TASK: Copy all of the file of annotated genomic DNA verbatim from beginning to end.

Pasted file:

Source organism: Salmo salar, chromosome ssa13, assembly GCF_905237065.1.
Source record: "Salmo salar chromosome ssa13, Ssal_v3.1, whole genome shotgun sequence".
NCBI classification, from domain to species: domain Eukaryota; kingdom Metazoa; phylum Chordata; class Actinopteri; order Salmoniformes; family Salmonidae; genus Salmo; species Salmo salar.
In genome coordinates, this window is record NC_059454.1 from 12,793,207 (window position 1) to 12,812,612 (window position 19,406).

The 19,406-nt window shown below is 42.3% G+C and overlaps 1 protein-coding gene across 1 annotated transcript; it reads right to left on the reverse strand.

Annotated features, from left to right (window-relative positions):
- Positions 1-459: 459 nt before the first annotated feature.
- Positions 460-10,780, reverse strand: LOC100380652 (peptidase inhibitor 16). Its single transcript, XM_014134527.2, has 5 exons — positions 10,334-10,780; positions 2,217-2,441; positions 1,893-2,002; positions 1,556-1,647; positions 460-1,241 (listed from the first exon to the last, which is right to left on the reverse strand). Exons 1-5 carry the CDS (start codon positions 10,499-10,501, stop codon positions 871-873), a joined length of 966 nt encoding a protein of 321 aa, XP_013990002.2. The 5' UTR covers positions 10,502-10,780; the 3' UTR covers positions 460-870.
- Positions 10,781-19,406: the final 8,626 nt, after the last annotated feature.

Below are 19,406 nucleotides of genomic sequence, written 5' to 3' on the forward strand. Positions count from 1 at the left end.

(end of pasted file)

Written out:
Source organism: Salmo salar, chromosome ssa13, assembly GCF_905237065.1.
Source record: "Salmo salar chromosome ssa13, Ssal_v3.1, whole genome shotgun sequence".
NCBI classification, from domain to species: domain Eukaryota; kingdom Metazoa; phylum Chordata; class Actinopteri; order Salmoniformes; family Salmonidae; genus Salmo; species Salmo salar.
In genome coordinates, this window is record NC_059454.1 from 12,793,207 (window position 1) to 12,812,612 (window position 19,406).

The 19,406-nt window shown below is 42.3% G+C and overlaps 1 protein-coding gene across 1 annotated transcript; it reads right to left on the reverse strand.

Annotated features, from left to right (window-relative positions):
- Positions 1-459: 459 nt before the first annotated feature.
- Positions 460-10,780, reverse strand: LOC100380652 (peptidase inhibitor 16). Its single transcript, XM_014134527.2, has 5 exons — positions 10,334-10,780; positions 2,217-2,441; positions 1,893-2,002; positions 1,556-1,647; positions 460-1,241 (listed from the first exon to the last, which is right to left on the reverse strand). Exons 1-5 carry the CDS (start codon positions 10,499-10,501, stop codon positions 871-873), a joined length of 966 nt encoding a protein of 321 aa, XP_013990002.2. The 5' UTR covers positions 10,502-10,780; the 3' UTR covers positions 460-870.
- Positions 10,781-19,406: the final 8,626 nt, after the last annotated feature.

Below are 19,406 nucleotides of genomic sequence, written 5' to 3' on the forward strand. Positions count from 1 at the left end.